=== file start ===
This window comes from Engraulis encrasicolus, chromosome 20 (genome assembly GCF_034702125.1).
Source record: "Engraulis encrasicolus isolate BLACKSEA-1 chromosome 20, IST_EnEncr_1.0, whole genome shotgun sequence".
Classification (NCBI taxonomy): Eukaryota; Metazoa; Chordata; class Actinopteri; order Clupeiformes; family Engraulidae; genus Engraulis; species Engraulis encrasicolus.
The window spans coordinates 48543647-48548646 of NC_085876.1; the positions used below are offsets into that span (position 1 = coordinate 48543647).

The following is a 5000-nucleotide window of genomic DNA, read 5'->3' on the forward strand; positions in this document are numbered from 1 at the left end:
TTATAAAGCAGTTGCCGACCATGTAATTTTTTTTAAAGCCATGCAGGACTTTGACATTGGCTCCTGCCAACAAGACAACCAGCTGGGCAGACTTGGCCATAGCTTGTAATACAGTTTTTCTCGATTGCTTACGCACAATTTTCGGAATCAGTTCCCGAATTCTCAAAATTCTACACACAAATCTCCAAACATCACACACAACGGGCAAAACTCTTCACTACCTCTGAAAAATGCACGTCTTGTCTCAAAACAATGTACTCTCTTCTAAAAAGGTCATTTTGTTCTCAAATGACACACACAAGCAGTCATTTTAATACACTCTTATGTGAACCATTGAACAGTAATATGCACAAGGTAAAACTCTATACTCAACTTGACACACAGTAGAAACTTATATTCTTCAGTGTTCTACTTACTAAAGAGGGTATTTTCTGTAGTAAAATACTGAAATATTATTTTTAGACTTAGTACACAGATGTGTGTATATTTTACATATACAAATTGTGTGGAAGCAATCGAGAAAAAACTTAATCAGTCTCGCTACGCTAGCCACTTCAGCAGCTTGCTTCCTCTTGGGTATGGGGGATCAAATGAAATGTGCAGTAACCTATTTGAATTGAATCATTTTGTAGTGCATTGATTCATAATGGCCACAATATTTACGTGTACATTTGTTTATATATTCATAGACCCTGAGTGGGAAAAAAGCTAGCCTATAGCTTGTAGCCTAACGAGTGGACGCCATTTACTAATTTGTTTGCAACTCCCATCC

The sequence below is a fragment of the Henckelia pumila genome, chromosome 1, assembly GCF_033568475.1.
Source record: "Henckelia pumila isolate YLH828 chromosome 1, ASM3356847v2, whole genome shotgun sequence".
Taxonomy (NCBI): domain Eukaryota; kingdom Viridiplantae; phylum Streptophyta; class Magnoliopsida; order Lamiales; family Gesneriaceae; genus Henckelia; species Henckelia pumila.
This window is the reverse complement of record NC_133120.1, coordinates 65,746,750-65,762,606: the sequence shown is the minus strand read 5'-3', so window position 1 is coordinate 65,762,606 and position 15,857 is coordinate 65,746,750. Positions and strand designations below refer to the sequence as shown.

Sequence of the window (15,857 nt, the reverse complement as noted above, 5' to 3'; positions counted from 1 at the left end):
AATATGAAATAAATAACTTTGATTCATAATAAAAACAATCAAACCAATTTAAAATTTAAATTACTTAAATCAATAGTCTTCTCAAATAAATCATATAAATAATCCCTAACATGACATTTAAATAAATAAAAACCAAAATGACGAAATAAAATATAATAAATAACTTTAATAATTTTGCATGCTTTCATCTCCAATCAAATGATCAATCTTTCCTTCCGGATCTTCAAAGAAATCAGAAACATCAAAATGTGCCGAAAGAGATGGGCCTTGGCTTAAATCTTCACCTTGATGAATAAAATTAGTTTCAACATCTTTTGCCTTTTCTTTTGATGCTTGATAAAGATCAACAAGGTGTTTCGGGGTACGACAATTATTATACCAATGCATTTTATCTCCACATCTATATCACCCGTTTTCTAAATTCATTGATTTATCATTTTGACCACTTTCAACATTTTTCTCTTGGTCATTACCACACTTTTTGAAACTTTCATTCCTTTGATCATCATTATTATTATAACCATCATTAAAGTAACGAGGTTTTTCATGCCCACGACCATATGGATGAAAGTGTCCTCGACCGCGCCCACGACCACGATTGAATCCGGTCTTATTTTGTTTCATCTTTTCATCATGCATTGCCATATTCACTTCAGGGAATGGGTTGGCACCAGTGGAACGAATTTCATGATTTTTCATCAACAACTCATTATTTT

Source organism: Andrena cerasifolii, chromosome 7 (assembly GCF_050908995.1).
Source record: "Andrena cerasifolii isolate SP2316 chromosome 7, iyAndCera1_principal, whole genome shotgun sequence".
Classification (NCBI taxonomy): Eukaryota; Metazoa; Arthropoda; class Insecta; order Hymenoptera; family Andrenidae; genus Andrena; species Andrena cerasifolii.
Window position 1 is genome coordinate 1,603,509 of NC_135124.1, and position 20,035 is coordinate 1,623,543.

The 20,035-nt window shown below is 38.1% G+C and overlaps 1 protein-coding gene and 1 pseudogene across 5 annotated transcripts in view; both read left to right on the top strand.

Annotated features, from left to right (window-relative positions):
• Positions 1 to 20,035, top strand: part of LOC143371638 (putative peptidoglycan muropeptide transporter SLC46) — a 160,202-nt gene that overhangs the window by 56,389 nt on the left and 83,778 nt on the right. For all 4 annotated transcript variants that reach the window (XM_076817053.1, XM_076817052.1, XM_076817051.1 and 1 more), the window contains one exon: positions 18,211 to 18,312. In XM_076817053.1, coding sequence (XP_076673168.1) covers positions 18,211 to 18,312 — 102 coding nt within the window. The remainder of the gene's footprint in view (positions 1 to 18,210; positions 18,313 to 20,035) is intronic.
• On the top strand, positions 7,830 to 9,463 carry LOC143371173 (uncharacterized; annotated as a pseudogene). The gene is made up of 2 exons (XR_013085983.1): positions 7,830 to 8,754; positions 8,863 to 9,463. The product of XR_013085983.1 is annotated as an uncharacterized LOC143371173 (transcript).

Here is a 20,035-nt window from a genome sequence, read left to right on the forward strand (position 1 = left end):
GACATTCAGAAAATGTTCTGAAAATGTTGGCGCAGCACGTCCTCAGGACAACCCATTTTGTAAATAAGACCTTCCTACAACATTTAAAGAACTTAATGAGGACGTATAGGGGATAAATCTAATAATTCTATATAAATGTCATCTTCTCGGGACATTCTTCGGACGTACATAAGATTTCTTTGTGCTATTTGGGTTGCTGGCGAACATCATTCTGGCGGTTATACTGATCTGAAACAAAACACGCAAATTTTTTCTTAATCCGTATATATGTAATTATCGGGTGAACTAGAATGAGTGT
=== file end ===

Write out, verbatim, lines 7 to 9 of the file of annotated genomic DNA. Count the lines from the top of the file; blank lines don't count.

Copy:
The sequence below is a fragment of the Henckelia pumila genome, chromosome 1, assembly GCF_033568475.1.
Source record: "Henckelia pumila isolate YLH828 chromosome 1, ASM3356847v2, whole genome shotgun sequence".
Taxonomy (NCBI): domain Eukaryota; kingdom Viridiplantae; phylum Streptophyta; class Magnoliopsida; order Lamiales; family Gesneriaceae; genus Henckelia; species Henckelia pumila.